The smallest system, CTS100, has two carriers, providing a maximum of seven traffic channels and one control channel and contains two transceivers in a redundant ­configuration. The system we installed with the Consolidated Gulf Company (CGC) as local contractor and Getronics (K&H) as subcontractor is a CTS100 Compact TETRA system, which can easily be expanded for future developments. In the SBM radio shutdown system, the shutdown commands consist of short data messages. Since these are transported via the control channels, shutdown commands will not affect the availability of free voice traffic channels. It can tolerate the failure of individual components and links, without employing expensive centralised redundancy concepts. Equipment failures have only a limited effect on system operation; should a transceiver fail, another one will take over. The system uses digital voice coding throughout the network. This results in the best possible end-to-end voice quality and the fastest possible call set-up times. Extensive monitoring and control facilities ease initial system set-up and reduce the cost of ownership. Online monitoring functions and extensive logging and tracking ­facilities are used.

Gateway Server (CTG-1/2)
The Compact TETRA Gateway (CTG-1/2) computers (main and standby) are needed as an interface between the Compact TETRA ­infrastructure, the Compact TETRA Dispatcher (CTD-1) and the local data network. The gateways act as a database for logging ­activities for all kinds of data generated by the system. All data are presented in a raw form and need to be handled by dedicated software to show these data in an orderly fashion in order to be handled for maintenance purposes. The Compact TETRA Dispatcher (CTD-1) will run the management, maintenance, service, monitor and data logging ­applications from the SBM system.

Operator Workstations
The two operator workstations (graphic dispatcher) are also important components in the system. At two locations (radio and control rooms), the operator workstation monitors and controls all activities in the system. The radio room of one of the operator ­workstations (GD-100-1) is near the equipment room. The other workstation is 450 metres away, located in the control room (GD-100-2), close to the shutdown equipment in the auxiliary room. To overcome communication failures, a redundant optical fibre connection is used between the equipment room and the auxiliary room. Communication between the workstations and the CTG-1/2 dispatchers is based on a 100TBase network.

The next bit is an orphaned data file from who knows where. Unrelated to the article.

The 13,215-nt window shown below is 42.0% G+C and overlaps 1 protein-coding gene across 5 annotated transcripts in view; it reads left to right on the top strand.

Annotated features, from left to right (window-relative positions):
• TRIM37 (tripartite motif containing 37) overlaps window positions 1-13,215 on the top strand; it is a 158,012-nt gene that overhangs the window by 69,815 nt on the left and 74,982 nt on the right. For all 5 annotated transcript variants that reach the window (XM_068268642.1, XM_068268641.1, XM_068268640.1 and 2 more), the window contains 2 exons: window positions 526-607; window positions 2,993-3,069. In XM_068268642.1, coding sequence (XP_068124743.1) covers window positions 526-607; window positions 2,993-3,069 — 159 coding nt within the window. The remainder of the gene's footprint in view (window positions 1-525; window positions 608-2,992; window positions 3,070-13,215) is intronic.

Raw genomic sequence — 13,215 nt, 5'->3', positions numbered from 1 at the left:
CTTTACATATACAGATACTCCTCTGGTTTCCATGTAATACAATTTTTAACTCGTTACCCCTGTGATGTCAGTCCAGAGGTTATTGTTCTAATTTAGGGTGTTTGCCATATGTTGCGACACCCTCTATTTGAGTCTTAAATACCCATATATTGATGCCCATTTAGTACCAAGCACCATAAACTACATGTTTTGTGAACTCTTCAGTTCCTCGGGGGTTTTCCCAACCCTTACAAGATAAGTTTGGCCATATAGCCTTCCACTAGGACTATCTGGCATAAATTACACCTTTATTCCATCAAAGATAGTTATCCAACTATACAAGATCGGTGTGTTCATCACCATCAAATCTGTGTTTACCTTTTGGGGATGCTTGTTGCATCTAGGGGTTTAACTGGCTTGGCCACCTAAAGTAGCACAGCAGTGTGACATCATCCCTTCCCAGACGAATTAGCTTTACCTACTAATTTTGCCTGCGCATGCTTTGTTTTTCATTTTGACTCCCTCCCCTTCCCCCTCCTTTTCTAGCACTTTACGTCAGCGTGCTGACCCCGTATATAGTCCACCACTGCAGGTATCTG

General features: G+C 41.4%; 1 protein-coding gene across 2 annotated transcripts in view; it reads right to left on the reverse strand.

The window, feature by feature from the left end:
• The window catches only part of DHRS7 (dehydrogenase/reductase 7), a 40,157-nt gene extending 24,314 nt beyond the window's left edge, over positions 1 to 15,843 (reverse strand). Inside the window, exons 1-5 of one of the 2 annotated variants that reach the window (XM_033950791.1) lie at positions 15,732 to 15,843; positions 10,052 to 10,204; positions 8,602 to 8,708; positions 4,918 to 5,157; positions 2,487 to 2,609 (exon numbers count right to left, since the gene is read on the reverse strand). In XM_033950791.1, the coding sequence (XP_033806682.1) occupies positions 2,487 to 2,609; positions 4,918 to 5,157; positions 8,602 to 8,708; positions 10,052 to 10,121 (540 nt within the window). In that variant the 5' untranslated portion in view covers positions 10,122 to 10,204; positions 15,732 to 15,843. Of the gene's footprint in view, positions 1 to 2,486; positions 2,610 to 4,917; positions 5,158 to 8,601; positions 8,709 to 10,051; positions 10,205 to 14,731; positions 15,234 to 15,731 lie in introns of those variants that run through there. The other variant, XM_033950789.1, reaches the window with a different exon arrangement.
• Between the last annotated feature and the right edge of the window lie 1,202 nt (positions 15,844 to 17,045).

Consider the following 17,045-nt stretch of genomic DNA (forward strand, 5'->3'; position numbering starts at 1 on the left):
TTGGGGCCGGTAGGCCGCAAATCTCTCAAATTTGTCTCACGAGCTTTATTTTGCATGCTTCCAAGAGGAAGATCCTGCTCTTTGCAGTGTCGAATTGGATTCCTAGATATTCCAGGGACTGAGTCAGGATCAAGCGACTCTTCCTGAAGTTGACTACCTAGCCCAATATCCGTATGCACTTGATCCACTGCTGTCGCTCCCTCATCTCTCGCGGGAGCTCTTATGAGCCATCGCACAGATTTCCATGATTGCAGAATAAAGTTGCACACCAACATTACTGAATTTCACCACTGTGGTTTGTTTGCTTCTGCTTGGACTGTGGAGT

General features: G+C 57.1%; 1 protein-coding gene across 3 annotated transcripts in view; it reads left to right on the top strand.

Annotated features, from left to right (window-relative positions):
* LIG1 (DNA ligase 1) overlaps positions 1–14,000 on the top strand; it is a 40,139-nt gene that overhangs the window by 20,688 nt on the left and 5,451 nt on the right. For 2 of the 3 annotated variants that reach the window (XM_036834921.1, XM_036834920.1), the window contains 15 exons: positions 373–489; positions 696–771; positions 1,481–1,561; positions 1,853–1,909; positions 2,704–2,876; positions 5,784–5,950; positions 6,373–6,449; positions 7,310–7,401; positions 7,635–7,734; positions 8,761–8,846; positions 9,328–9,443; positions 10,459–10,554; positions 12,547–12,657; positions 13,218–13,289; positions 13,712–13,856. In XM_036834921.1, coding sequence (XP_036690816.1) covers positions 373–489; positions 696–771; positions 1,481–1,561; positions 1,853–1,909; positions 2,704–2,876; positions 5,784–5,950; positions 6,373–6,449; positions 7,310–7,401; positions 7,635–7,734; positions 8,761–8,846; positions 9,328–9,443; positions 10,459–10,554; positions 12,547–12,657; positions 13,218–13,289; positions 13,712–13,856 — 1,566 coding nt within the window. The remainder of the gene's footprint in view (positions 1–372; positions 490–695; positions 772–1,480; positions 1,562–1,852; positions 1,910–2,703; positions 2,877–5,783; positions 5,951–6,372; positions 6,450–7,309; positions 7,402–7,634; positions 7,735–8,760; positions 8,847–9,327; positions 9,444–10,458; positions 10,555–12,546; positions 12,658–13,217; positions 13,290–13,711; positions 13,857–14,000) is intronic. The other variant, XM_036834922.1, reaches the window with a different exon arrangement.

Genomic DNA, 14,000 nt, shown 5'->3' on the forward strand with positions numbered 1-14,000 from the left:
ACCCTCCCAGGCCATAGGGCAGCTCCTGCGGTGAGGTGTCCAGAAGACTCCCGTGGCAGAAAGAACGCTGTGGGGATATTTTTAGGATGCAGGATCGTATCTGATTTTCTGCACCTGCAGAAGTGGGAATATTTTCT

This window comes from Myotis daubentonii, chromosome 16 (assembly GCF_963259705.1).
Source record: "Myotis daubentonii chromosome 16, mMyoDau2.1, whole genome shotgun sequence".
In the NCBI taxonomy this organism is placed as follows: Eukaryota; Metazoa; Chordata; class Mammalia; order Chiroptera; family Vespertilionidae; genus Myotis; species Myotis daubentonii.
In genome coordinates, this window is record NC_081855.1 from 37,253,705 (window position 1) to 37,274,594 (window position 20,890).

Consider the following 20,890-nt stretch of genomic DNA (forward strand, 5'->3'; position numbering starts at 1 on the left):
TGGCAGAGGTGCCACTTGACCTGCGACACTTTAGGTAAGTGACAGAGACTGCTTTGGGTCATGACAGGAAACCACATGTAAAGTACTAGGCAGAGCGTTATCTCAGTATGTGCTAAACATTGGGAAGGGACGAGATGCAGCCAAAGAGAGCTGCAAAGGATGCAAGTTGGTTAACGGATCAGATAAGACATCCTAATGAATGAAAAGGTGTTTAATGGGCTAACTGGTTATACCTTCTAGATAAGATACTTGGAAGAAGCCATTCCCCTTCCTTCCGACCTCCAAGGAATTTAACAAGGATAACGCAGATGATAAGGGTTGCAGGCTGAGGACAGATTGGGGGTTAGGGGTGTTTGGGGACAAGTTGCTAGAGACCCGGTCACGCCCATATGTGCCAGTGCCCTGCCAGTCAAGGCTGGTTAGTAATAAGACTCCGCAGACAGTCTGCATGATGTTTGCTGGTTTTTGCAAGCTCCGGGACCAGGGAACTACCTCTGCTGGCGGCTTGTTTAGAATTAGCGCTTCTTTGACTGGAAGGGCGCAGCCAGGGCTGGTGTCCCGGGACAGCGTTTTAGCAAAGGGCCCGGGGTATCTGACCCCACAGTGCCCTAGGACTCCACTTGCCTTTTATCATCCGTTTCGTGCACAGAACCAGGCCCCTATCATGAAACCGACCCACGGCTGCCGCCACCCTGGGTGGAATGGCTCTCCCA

Both operator workstations are equipped with a 17-inch LCD touch-screen monitor. This monitor combines the reliable performance of touch technology with the latest advances in LCD display design.
The operators are able to perform the following functions:
•monitoring talk group ­communi-cation
•breaking in on ongoing ­communications

•selecting one group to commu­ni­­cate, while monitoring others
•monitoring activation of the shutdown command
•re-setting shutdown procedures and manual switchover from main and stand-by radios.

Handheld Portables and Mobile Radios
The handheld radios can transmit and receive short data service (SDS) messages, as well as normal voice communication. This SDS and voice communication is relayed via the Compact TETRA base station to the SBM instrumentation panel.

To overcome disturbances in radio communications, the antennas have been placed in space diversity. It is a transmission technique in which the information-carrying signal is transmitted along several different propagation paths. This is achieved by using multiple receiver antennas and multiple transmitting antennas. To see improvements from horizontal spacing, two antennas are placed at least 10 wavelengths apart. This is based on the concept that during a deep fade at one antenna location, the fade will not be as severe at the other receiver antenna location. It offers proven enhancement in uplink performance for reception of both mobiles and portables.

After the commissioning period in October 2005, an intensive technical training started for workstation operators.
Halul Island has its own fully equipped electronics department, where groups of people work in shifts and are able to do all first-line maintenance. After intensive onsite training of the two groups of technicians, they are qualified and able to repair, exchange and program all mobiles and handheld radios, and change settings in the complete digital SBM radio shutdown system.

The newly installed digital SBM radio shutdown system has been running without any breakdowns since its start-up.


Last updated: 21/10/2020